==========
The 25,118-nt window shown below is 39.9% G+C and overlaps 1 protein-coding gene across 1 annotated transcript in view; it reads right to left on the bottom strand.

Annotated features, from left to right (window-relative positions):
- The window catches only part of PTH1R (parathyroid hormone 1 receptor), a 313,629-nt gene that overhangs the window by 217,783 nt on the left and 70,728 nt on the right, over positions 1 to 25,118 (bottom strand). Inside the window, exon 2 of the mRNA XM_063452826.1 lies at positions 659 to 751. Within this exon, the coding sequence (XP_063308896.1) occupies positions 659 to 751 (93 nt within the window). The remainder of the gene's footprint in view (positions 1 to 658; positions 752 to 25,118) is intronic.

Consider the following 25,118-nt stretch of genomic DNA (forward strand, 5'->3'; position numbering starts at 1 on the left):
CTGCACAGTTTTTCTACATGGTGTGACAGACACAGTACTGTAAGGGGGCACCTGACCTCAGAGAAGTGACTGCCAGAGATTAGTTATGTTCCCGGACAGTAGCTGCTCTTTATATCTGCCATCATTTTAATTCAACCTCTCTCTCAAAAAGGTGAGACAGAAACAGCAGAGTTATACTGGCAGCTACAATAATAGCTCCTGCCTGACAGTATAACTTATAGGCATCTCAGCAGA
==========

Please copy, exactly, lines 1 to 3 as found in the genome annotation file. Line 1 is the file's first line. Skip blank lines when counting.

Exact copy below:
The 25,118-nt window shown below is 39.9% G+C and overlaps 1 protein-coding gene across 1 annotated transcript in view; it reads right to left on the bottom strand.

Annotated features, from left to right (window-relative positions):
- The window catches only part of PTH1R (parathyroid hormone 1 receptor), a 313,629-nt gene that overhangs the window by 217,783 nt on the left and 70,728 nt on the right, over positions 1 to 25,118 (bottom strand). Inside the window, exon 2 of the mRNA XM_063452826.1 lies at positions 659 to 751. Within this exon, the coding sequence (XP_063308896.1) occupies positions 659 to 751 (93 nt within the window). The remainder of the gene's footprint in view (positions 1 to 658; positions 752 to 25,118) is intronic.